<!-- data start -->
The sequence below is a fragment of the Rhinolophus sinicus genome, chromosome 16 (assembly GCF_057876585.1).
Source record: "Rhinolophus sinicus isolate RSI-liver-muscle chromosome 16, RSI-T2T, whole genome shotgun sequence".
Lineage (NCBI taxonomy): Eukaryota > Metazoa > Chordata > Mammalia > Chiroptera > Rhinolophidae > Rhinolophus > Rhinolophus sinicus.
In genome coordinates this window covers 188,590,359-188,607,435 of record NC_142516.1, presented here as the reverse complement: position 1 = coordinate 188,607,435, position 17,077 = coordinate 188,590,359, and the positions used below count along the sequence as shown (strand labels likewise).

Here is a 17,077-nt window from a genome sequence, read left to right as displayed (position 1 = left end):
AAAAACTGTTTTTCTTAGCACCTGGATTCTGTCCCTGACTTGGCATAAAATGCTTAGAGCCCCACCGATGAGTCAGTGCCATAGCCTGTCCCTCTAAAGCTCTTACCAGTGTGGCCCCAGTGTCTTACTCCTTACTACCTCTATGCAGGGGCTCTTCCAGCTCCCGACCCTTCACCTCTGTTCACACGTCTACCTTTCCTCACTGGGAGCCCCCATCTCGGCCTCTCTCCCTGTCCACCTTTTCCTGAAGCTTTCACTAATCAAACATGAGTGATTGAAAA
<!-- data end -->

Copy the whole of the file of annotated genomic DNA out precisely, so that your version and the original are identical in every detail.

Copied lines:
The sequence below is a fragment of the Rhinolophus sinicus genome, chromosome 16 (assembly GCF_057876585.1).
Source record: "Rhinolophus sinicus isolate RSI-liver-muscle chromosome 16, RSI-T2T, whole genome shotgun sequence".
Lineage (NCBI taxonomy): Eukaryota > Metazoa > Chordata > Mammalia > Chiroptera > Rhinolophidae > Rhinolophus > Rhinolophus sinicus.
In genome coordinates this window covers 188,590,359-188,607,435 of record NC_142516.1, presented here as the reverse complement: position 1 = coordinate 188,607,435, position 17,077 = coordinate 188,590,359, and the positions used below count along the sequence as shown (strand labels likewise).

Here is a 17,077-nt window from a genome sequence, read left to right as displayed (position 1 = left end):
AAAAACTGTTTTTCTTAGCACCTGGATTCTGTCCCTGACTTGGCATAAAATGCTTAGAGCCCCACCGATGAGTCAGTGCCATAGCCTGTCCCTCTAAAGCTCTTACCAGTGTGGCCCCAGTGTCTTACTCCTTACTACCTCTATGCAGGGGCTCTTCCAGCTCCCGACCCTTCACCTCTGTTCACACGTCTACCTTTCCTCACTGGGAGCCCCCATCTCGGCCTCTCTCCCTGTCCACCTTTTCCTGAAGCTTTCACTAATCAAACATGAGTGATTGAAAA